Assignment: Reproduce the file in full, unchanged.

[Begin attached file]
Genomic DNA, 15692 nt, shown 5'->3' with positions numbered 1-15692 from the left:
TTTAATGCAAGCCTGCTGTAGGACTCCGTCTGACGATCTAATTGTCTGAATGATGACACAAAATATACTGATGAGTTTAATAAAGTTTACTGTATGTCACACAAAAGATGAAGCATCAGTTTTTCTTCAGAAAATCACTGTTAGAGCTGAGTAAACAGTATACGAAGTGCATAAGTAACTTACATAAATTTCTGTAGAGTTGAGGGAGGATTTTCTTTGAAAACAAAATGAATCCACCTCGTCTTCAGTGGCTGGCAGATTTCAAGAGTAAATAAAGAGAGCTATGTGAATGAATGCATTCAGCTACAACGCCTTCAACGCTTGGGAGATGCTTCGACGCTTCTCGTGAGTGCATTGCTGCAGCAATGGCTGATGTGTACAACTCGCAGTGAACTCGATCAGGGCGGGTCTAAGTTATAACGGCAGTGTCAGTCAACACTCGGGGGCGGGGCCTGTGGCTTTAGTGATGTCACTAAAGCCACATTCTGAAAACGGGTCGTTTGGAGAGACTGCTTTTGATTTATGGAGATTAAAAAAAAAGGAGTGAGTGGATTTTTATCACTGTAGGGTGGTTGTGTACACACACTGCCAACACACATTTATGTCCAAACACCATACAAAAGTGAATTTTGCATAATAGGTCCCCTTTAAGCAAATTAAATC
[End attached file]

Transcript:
Genomic DNA, 15692 nt, shown 5'->3' with positions numbered 1-15692 from the left:
TTTAATGCAAGCCTGCTGTAGGACTCCGTCTGACGATCTAATTGTCTGAATGATGACACAAAATATACTGATGAGTTTAATAAAGTTTACTGTATGTCACACAAAAGATGAAGCATCAGTTTTTCTTCAGAAAATCACTGTTAGAGCTGAGTAAACAGTATACGAAGTGCATAAGTAACTTACATAAATTTCTGTAGAGTTGAGGGAGGATTTTCTTTGAAAACAAAATGAATCCACCTCGTCTTCAGTGGCTGGCAGATTTCAAGAGTAAATAAAGAGAGCTATGTGAATGAATGCATTCAGCTACAACGCCTTCAACGCTTGGGAGATGCTTCGACGCTTCTCGTGAGTGCATTGCTGCAGCAATGGCTGATGTGTACAACTCGCAGTGAACTCGATCAGGGCGGGTCTAAGTTATAACGGCAGTGTCAGTCAACACTCGGGGGCGGGGCCTGTGGCTTTAGTGATGTCACTAAAGCCACATTCTGAAAACGGGTCGTTTGGAGAGACTGCTTTTGATTTATGGAGATTAAAAAAAAAGGAGTGAGTGGATTTTTATCACTGTAGGGTGGTTGTGTACACACACTGCCAACACACATTTATGTCCAAACACCATACAAAAGTGAATTTTGCATAATAGGTCCCCTTTAAGCAAATTAAATC